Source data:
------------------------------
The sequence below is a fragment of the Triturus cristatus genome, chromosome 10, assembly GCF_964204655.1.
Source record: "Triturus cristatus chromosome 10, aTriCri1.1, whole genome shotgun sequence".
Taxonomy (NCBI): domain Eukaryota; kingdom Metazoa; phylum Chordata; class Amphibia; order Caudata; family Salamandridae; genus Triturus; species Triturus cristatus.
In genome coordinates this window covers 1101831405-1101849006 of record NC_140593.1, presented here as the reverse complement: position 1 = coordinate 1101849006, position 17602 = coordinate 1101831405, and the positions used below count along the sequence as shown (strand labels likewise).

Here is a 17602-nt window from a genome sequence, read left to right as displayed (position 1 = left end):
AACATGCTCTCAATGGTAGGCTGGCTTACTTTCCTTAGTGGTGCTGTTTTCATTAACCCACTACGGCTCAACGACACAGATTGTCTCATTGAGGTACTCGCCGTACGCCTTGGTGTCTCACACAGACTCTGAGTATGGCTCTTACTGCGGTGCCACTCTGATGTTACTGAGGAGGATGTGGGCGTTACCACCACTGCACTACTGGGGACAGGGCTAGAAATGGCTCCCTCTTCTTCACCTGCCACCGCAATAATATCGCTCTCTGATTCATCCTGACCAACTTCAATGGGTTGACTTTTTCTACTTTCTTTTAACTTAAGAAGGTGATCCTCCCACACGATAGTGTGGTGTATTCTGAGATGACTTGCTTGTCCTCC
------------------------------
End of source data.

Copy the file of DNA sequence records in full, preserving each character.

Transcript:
The sequence below is a fragment of the Triturus cristatus genome, chromosome 10, assembly GCF_964204655.1.
Source record: "Triturus cristatus chromosome 10, aTriCri1.1, whole genome shotgun sequence".
Taxonomy (NCBI): domain Eukaryota; kingdom Metazoa; phylum Chordata; class Amphibia; order Caudata; family Salamandridae; genus Triturus; species Triturus cristatus.
In genome coordinates this window covers 1101831405-1101849006 of record NC_140593.1, presented here as the reverse complement: position 1 = coordinate 1101849006, position 17602 = coordinate 1101831405, and the positions used below count along the sequence as shown (strand labels likewise).

Here is a 17602-nt window from a genome sequence, read left to right as displayed (position 1 = left end):
AACATGCTCTCAATGGTAGGCTGGCTTACTTTCCTTAGTGGTGCTGTTTTCATTAACCCACTACGGCTCAACGACACAGATTGTCTCATTGAGGTACTCGCCGTACGCCTTGGTGTCTCACACAGACTCTGAGTATGGCTCTTACTGCGGTGCCACTCTGATGTTACTGAGGAGGATGTGGGCGTTACCACCACTGCACTACTGGGGACAGGGCTAGAAATGGCTCCCTCTTCTTCACCTGCCACCGCAATAATATCGCTCTCTGATTCATCCTGACCAACTTCAATGGGTTGACTTTTTCTACTTTCTTTTAACTTAAGAAGGTGATCCTCCCACACGATAGTGTGGTGTATTCTGAGATGACTTGCTTGTCCTCC